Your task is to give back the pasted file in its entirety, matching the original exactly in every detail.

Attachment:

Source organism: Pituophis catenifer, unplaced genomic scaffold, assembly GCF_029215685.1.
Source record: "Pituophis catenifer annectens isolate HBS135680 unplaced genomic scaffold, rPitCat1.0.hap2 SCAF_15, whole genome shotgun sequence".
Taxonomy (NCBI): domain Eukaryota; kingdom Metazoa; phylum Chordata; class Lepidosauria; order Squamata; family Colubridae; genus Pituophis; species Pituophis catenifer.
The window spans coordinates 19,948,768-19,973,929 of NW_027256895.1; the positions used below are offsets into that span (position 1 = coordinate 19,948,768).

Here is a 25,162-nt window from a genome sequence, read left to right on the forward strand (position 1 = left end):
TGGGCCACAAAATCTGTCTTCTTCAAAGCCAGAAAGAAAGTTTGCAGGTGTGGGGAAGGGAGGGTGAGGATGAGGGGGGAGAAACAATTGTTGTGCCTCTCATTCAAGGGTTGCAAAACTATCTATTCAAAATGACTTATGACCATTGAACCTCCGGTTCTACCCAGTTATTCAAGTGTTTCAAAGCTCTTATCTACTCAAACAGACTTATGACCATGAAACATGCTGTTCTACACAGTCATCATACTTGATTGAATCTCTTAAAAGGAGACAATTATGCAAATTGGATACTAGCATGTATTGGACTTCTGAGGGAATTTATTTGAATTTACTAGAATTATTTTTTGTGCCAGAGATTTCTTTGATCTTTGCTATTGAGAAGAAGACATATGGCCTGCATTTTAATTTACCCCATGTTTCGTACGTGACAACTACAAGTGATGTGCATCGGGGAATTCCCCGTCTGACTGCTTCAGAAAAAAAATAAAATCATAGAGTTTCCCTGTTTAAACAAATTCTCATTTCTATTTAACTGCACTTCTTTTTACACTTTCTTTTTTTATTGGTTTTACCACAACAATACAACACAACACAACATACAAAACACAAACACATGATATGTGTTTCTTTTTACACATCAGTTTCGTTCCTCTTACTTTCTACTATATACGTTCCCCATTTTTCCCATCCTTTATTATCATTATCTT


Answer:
Source organism: Pituophis catenifer, unplaced genomic scaffold, assembly GCF_029215685.1.
Source record: "Pituophis catenifer annectens isolate HBS135680 unplaced genomic scaffold, rPitCat1.0.hap2 SCAF_15, whole genome shotgun sequence".
Taxonomy (NCBI): domain Eukaryota; kingdom Metazoa; phylum Chordata; class Lepidosauria; order Squamata; family Colubridae; genus Pituophis; species Pituophis catenifer.
The window spans coordinates 19,948,768-19,973,929 of NW_027256895.1; the positions used below are offsets into that span (position 1 = coordinate 19,948,768).

Here is a 25,162-nt window from a genome sequence, read left to right on the forward strand (position 1 = left end):
TGGGCCACAAAATCTGTCTTCTTCAAAGCCAGAAAGAAAGTTTGCAGGTGTGGGGAAGGGAGGGTGAGGATGAGGGGGGAGAAACAATTGTTGTGCCTCTCATTCAAGGGTTGCAAAACTATCTATTCAAAATGACTTATGACCATTGAACCTCCGGTTCTACCCAGTTATTCAAGTGTTTCAAAGCTCTTATCTACTCAAACAGACTTATGACCATGAAACATGCTGTTCTACACAGTCATCATACTTGATTGAATCTCTTAAAAGGAGACAATTATGCAAATTGGATACTAGCATGTATTGGACTTCTGAGGGAATTTATTTGAATTTACTAGAATTATTTTTTGTGCCAGAGATTTCTTTGATCTTTGCTATTGAGAAGAAGACATATGGCCTGCATTTTAATTTACCCCATGTTTCGTACGTGACAACTACAAGTGATGTGCATCGGGGAATTCCCCGTCTGACTGCTTCAGAAAAAAAATAAAATCATAGAGTTTCCCTGTTTAAACAAATTCTCATTTCTATTTAACTGCACTTCTTTTTACACTTTCTTTTTTTATTGGTTTTACCACAACAATACAACACAACACAACATACAAAACACAAACACATGATATGTGTTTCTTTTTACACATCAGTTTCGTTCCTCTTACTTTCTACTATATACGTTCCCCATTTTTCCCATCCTTTATTATCATTATCTT